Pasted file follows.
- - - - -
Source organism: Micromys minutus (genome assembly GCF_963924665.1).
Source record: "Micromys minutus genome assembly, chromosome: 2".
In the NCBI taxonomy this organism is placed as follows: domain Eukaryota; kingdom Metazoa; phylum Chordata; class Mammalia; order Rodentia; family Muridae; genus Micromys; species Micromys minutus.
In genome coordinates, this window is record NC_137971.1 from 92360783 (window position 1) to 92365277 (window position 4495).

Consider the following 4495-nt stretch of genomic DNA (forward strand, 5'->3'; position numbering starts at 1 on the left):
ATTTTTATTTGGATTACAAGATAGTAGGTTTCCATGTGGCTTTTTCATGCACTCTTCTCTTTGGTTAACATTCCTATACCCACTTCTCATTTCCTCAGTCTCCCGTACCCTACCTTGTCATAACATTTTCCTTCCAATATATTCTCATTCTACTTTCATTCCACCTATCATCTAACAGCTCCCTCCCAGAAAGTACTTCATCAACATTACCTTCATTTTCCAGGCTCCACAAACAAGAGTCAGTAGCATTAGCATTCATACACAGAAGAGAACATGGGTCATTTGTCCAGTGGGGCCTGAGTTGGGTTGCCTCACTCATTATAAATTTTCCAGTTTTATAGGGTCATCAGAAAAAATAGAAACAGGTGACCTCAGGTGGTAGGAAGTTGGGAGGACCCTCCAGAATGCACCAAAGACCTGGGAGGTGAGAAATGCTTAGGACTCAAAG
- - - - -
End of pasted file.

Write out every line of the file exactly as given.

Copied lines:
Source organism: Micromys minutus (genome assembly GCF_963924665.1).
Source record: "Micromys minutus genome assembly, chromosome: 2".
In the NCBI taxonomy this organism is placed as follows: domain Eukaryota; kingdom Metazoa; phylum Chordata; class Mammalia; order Rodentia; family Muridae; genus Micromys; species Micromys minutus.
In genome coordinates, this window is record NC_137971.1 from 92360783 (window position 1) to 92365277 (window position 4495).

Consider the following 4495-nt stretch of genomic DNA (forward strand, 5'->3'; position numbering starts at 1 on the left):
ATTTTTATTTGGATTACAAGATAGTAGGTTTCCATGTGGCTTTTTCATGCACTCTTCTCTTTGGTTAACATTCCTATACCCACTTCTCATTTCCTCAGTCTCCCGTACCCTACCTTGTCATAACATTTTCCTTCCAATATATTCTCATTCTACTTTCATTCCACCTATCATCTAACAGCTCCCTCCCAGAAAGTACTTCATCAACATTACCTTCATTTTCCAGGCTCCACAAACAAGAGTCAGTAGCATTAGCATTCATACACAGAAGAGAACATGGGTCATTTGTCCAGTGGGGCCTGAGTTGGGTTGCCTCACTCATTATAAATTTTCCAGTTTTATAGGGTCATCAGAAAAAATAGAAACAGGTGACCTCAGGTGGTAGGAAGTTGGGAGGACCCTCCAGAATGCACCAAAGACCTGGGAGGTGAGAAATGCTTAGGACTCAAAG